Home | ARTICLES | Food_Trivia | Today_In_Food_History | Food_History_Timeline | Recipes | Cooking_Tips | Food_Videos | Food_Quotes | Who's_Who | Cooking Schools_&_Tours | Food_Trivia_Quizzes | Food_Poems | Free_Magazines | Food_Festivals_&_Events
You are here > Home > Food Articles >
CULINARY SCHOOLS &
From Amateur & Basic Cooking Classes to Professional Chef Training
Over 1,000 schools & classes listed for U.S., Online & Worldwide
FREE Food & Beverage Publications
An extensive selection of free magazines and other publications for qualified Food, Beverage & Hospitality professionals
by Liana Bennett
Like many fine things in life, ice wine was discovered by accident. Due to an unexpected early cold spell in the 1790s, vintners in Germany were forced to either lose their harvest or press frozen grapes. Luckily, they chose the latter and it was to their great surprise that the resulting wine was full of sweet concentrated flavors. It took a few more years to deliberately repeat the conditions and develop the practice for wine production.
Eiswein or ice wine is a dessert wine that is generally made from the white grapes, Riesling and Vidal but can also be made from Chardonnay, and even red varieties like Merlot and Cabernet. The varieties must be hardy enough to sustain longer periods of time on the vine and the cold temperatures. Unlike other dessert wines, ice wines are not affected with Botrytis cinerea or noble rot.
The grapes are left on the vine until after the first frost hits. During the wee hours of the morning while it is the coldest, the grapes are harvested by hand and kept frozen for pressing. During pressing, the water is driven out as shards of ice. What is left is a concentrated juice full of acid, sugars and rich aromas. Full fermentation can take more than three months due to the high sugar content.
Ice wine is sold in half bottles or 375 ml. The price range runs around $30 - $70 with some costing more than $100. It is the high risk and hands-on attention that attributes to the cost. As well, the number of grapes it takes to make a half bottle is significantly higher than that of a regular table wine because of the concentrated juice.
Ice wine is ready to drink once released but can be aged for about 5-8 years. It is best when served chilled, but not cold, one-ounce at a time in a brandy snifter (or an ice wine glass). The shape of the snifter will allow for the distinct, intense aromas of honey, pear, apricot, peach nectar and tropical fruits to be fully enjoyed.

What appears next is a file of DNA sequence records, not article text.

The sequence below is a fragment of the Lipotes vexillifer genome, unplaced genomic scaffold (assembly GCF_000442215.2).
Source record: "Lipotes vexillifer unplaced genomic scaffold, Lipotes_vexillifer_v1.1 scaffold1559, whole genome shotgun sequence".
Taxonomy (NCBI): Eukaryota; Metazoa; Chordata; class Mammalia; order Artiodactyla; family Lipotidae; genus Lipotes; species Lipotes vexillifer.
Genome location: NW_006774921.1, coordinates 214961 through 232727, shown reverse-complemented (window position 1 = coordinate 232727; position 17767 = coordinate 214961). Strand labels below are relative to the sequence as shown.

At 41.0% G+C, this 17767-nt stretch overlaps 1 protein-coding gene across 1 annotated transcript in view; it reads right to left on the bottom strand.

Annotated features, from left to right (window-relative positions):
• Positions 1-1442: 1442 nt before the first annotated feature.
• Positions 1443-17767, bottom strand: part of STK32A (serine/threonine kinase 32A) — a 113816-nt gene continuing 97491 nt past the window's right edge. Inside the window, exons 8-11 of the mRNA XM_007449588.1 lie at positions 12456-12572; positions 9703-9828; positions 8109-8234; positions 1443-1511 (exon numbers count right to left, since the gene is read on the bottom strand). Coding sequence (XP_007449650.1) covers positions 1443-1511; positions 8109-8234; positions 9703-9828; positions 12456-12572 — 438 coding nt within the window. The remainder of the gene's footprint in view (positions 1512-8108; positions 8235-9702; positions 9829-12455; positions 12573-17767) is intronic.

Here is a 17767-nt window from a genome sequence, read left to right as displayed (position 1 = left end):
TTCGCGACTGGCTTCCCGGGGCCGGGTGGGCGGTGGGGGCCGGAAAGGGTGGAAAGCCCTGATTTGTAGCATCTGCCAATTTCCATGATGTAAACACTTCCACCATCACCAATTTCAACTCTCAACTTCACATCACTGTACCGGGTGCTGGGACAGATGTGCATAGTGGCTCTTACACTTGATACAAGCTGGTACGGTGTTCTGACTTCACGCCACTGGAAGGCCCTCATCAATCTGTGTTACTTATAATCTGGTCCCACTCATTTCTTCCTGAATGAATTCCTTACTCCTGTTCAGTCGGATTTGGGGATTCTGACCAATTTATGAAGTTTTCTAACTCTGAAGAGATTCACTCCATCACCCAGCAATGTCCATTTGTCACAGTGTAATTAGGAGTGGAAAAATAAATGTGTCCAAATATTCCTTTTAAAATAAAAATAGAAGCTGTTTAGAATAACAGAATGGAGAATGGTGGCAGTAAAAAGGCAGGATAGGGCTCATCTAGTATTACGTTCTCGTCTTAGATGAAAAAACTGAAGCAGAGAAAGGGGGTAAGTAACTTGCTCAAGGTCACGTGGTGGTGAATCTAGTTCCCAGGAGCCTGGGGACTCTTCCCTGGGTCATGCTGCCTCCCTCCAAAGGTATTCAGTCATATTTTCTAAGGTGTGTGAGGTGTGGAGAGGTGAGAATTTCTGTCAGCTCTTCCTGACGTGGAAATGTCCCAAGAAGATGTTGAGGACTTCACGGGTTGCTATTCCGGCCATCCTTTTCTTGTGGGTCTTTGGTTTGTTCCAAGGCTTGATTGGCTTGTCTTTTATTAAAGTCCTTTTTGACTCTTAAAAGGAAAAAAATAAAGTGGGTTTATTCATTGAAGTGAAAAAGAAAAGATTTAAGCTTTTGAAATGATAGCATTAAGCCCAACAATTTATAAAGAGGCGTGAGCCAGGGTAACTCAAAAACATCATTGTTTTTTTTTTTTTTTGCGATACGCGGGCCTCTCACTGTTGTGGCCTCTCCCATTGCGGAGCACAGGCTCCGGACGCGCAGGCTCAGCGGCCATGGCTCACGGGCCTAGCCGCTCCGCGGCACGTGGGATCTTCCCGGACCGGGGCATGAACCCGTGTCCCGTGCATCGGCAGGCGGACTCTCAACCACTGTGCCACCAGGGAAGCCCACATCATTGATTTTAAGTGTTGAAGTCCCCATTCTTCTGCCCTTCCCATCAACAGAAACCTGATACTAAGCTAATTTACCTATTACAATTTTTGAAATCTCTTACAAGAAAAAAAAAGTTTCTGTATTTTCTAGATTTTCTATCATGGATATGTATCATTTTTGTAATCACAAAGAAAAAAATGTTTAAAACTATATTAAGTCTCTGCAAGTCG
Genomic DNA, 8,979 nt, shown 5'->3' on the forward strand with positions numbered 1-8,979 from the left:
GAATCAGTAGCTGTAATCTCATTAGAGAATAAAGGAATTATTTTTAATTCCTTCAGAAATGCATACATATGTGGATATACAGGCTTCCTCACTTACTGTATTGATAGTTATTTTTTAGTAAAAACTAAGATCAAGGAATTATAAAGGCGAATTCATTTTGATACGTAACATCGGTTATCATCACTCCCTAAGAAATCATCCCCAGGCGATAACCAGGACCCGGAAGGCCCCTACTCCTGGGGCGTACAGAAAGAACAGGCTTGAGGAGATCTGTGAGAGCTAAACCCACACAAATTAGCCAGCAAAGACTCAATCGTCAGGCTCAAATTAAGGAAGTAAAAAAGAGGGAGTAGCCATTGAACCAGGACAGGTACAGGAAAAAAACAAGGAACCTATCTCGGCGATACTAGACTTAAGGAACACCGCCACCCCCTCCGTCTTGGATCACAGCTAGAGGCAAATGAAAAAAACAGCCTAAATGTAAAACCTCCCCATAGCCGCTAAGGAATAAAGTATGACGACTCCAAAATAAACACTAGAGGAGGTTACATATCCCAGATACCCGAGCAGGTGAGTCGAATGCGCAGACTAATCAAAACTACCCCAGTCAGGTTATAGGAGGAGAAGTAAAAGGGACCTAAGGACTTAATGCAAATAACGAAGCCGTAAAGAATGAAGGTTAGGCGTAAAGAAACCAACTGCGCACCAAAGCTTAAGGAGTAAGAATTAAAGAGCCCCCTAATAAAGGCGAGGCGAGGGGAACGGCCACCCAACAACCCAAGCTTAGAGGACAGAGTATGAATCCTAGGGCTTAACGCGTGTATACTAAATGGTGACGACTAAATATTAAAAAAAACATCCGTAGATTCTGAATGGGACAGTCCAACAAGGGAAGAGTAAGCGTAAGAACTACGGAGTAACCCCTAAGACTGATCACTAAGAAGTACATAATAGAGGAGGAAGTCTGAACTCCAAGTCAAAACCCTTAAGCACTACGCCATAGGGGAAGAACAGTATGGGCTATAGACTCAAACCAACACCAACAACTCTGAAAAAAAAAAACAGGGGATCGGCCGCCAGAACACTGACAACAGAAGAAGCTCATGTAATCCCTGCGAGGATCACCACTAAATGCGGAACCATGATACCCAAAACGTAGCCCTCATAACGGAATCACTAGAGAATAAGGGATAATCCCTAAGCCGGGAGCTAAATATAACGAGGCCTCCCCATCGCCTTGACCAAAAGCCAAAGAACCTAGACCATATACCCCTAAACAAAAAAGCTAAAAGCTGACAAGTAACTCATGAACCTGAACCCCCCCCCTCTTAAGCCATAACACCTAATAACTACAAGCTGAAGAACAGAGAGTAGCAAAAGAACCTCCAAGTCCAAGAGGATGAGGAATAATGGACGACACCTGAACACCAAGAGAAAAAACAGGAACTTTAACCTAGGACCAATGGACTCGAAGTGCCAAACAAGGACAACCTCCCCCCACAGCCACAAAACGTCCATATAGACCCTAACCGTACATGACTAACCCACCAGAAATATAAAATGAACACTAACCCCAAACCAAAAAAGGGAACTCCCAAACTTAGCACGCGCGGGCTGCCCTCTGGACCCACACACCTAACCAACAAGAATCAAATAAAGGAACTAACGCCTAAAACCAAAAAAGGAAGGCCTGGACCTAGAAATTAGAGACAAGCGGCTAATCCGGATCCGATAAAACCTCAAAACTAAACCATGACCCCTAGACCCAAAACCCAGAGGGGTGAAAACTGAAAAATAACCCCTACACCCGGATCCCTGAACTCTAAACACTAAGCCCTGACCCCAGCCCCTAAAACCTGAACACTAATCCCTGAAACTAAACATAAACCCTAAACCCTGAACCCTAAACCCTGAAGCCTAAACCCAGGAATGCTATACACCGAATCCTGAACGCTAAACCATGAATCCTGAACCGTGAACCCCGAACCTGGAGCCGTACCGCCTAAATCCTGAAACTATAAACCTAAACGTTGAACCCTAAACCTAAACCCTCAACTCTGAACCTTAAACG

Ice wine production is very popular in Canada, especially Ontario. There are several Michigan wineries currently producing this extraordinary product. There are several Michigan wineries currently producing this extraordinary product: Black Star Farms, Chateau Chantal, Lemon Creek Winery, Fenn Valley, Peninsula Cellars, Raftshol Vineyard, and Chateau Grand Traverse.
Go to www.michiganwines.com to find all the Michigan ice wine producers.
Zabaione (Italian) or Sabayon (French) is a classic serve that will give elegance to your fare. You can use your favorite fortified wine (like Marsala), liqueur, brandy or flavored coffee. Serve alone, with fresh berries or biscotti.
• 6 yolks
• 2/3-cup sugar
• 1 ¼ cup of Frangelico
• Beat yolks and sugar until fluffy and light yellow.
• Add in Frangelico
• Immediately cook in a double boiler; do not let it boil
• Beat the mixture for about 10 minutes while over double boiler.
• When it is ready, the cream has doubled in size and is fluffy and soft.
From: The Beverage Alcohol Report - January 2006, Liana Bennett
The Beverage Alcohol Report (The BAR) was published on a monthly basis until May, 2006 compliments of Liana Bennett. Its main purpose was to further the knowledge, appreciation and general enjoyment of all alcoholic beverages. Your comments, questions and tasting stories can be sent to [email protected]
Please feel free to link to any pages of FoodReference.com from your website.
For permission to use any of this content please E-mail: [email protected]
All contents are copyright © 1990 - 2022 James T. Ehler and www.FoodReference.com unless otherwise noted.
All rights reserved.
You may copy and use portions of this website for non-commercial, personal use only.
Any other use of these materials without prior written authorization is not very nice and violates the copyright.
Please take the time to request permission.